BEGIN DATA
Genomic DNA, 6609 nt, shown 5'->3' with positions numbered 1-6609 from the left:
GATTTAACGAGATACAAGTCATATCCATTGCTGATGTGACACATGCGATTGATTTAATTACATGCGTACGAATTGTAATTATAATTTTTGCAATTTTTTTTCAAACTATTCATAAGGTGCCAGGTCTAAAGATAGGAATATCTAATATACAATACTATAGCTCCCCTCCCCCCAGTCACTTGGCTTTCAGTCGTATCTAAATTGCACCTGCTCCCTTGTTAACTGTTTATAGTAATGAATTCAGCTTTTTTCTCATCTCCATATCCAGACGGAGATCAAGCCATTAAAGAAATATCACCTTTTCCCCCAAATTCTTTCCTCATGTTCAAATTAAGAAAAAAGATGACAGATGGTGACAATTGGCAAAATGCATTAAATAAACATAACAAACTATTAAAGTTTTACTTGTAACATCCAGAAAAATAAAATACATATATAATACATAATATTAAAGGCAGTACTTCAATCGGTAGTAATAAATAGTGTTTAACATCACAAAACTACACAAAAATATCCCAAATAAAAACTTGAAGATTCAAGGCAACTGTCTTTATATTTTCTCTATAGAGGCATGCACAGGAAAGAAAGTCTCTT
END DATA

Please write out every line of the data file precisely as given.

Genomic DNA, 6609 nt, shown 5'->3' with positions numbered 1-6609 from the left:
GATTTAACGAGATACAAGTCATATCCATTGCTGATGTGACACATGCGATTGATTTAATTACATGCGTACGAATTGTAATTATAATTTTTGCAATTTTTTTTCAAACTATTCATAAGGTGCCAGGTCTAAAGATAGGAATATCTAATATACAATACTATAGCTCCCCTCCCCCCAGTCACTTGGCTTTCAGTCGTATCTAAATTGCACCTGCTCCCTTGTTAACTGTTTATAGTAATGAATTCAGCTTTTTTCTCATCTCCATATCCAGACGGAGATCAAGCCATTAAAGAAATATCACCTTTTCCCCCAAATTCTTTCCTCATGTTCAAATTAAGAAAAAAGATGACAGATGGTGACAATTGGCAAAATGCATTAAATAAACATAACAAACTATTAAAGTTTTACTTGTAACATCCAGAAAAATAAAATACATATATAATACATAATATTAAAGGCAGTACTTCAATCGGTAGTAATAAATAGTGTTTAACATCACAAAACTACACAAAAATATCCCAAATAAAAACTTGAAGATTCAAGGCAACTGTCTTTATATTTTCTCTATAGAGGCATGCACAGGAAAGAAAGTCTCTT